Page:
What made you want to become a Fitness Coach?
Before I qualified as a personal trainer, my previous full-time employment in marketing was actually for a personal training studio. Before working there, my views of what it meant to be a ‘coach’ were fairly negative. I only saw coaches on their phones in sessions, coaches making their clients do high impact work with terrible form and coaches who seemed to only post shirtless selfies as a means to demonstrate their expertise.
Whilst I loved the gym, I very much felt like it wasn’t an industry I wanted to be a part of.
It wasn’t until I started my marketing role in London for a personal training studio that I witnessed first hand what personal training should really be like – empathetic, evidence-based and client-focused. After a couple of years of being around this environment, I knew this was an avenue I wanted to take. So I did.
How did you start to build your following and what was the point where you noticed it all beginning to take off?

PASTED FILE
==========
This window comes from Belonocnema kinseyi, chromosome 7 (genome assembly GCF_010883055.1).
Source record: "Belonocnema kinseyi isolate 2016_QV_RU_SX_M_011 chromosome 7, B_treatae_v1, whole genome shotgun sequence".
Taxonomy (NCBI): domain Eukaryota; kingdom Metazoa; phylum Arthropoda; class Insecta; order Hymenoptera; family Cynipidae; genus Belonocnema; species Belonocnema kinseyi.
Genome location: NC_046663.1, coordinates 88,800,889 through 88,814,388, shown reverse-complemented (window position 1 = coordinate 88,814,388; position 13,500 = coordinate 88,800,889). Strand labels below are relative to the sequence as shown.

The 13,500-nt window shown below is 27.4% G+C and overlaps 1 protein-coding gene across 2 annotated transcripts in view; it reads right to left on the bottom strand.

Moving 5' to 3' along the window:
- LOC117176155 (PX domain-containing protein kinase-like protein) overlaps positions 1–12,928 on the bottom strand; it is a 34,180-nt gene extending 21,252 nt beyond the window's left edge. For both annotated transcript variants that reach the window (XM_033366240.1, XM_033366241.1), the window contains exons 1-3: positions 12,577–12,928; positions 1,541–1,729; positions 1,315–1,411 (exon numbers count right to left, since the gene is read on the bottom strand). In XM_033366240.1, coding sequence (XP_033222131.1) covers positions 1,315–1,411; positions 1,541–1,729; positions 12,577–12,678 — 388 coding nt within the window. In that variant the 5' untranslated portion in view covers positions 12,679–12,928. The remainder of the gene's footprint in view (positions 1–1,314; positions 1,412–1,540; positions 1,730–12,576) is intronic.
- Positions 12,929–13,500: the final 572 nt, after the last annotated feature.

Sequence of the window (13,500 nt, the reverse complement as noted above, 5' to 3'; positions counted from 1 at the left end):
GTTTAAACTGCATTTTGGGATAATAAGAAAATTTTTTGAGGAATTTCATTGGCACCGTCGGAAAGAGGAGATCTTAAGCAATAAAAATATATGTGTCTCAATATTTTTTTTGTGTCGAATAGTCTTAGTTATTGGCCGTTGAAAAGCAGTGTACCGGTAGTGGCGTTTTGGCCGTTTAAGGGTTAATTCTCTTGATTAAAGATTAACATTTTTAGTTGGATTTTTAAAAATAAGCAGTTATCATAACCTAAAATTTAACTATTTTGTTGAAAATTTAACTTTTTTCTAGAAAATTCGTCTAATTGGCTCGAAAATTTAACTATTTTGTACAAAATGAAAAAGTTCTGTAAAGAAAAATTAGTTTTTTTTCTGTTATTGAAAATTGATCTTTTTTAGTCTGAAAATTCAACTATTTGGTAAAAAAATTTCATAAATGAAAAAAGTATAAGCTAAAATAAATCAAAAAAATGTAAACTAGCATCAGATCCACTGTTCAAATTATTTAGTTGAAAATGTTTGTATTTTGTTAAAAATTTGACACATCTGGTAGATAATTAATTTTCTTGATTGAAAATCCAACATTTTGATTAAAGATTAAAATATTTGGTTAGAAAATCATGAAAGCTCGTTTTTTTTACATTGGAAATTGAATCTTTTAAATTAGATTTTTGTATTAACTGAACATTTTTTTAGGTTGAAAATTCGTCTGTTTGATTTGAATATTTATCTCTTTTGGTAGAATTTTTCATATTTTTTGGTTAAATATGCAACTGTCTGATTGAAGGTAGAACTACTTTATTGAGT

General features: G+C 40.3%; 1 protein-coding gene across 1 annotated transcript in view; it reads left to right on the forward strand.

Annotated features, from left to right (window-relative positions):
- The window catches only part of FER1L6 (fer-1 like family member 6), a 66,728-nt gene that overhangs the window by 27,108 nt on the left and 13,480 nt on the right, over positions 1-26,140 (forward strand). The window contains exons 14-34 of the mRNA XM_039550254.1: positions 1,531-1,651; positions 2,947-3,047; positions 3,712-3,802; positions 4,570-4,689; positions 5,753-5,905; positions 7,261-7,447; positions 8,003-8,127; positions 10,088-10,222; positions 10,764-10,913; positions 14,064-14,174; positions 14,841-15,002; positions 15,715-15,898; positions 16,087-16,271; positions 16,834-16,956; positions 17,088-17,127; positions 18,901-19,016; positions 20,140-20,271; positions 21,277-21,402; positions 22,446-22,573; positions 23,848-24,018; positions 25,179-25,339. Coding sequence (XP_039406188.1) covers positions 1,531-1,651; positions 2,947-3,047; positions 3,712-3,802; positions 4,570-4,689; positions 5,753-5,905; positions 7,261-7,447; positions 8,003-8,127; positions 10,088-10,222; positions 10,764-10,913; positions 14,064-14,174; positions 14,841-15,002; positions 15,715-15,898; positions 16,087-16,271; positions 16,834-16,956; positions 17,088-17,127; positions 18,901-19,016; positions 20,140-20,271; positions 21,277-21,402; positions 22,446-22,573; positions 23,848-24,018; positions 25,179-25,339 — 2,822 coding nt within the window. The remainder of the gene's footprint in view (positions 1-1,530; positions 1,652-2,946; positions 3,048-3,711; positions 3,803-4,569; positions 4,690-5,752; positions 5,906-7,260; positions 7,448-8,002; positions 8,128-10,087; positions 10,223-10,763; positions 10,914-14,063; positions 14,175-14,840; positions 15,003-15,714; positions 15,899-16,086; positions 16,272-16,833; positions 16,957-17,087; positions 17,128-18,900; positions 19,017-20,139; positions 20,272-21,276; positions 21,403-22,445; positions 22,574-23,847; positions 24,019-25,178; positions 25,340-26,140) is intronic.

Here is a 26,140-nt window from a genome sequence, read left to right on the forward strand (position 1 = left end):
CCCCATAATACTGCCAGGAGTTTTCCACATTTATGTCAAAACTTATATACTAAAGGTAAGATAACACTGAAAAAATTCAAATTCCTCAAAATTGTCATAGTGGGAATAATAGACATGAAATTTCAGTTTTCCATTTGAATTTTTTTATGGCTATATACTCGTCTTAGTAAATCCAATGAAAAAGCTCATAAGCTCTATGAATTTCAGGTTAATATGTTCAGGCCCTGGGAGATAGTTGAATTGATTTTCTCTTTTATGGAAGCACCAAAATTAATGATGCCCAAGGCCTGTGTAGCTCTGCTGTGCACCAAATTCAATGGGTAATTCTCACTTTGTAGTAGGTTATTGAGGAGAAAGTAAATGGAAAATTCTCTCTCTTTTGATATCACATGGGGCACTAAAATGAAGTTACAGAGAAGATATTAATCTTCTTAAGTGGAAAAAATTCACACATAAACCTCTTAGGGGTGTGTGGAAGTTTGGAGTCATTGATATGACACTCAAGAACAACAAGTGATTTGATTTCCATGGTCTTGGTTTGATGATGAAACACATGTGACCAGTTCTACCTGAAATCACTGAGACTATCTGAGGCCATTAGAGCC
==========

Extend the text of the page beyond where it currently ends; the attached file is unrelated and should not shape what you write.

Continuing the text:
I’ve been active on Instagram for a long time. Back when it was super cool and edgy to use Instagram’s own built-in filters. I have been building my account for over 7 years now, and it most certainly wasn’t something which happened overnight. That being said, it was in 2017 when my content on Instagram was really starting to get an increase in traction.
I remember getting a feature in the Daily Mail about my content – and I felt conflicted about whether this was a good or bad thing haha.
This was at the time when I started posting ‘calorie comparison’ infographics – the kind we still see today – but at this point, it was brand new, viral content which hadn’t been seen before. From there, whilst my message has grown and evolved, I’ve been consistently making content to break down myths surrounding health and fitness topics.
The idea of being an influencer sounds quite cool to the everyday person, but what’s the hardest thing about being one?
Being what you’d call an ‘influencer’ is a highly privileged job – there is no denying that.
But you still experience the same kind of issues any other creative experiences. It can be a fairly isolating job which is ironic with it being social media. However, when content creation is a big part of your day to day, being somewhat glued to your laptop is necessary. This is why co-working spaces are a great idea – and connecting with others in the same industry as you, is essential for your own sanity.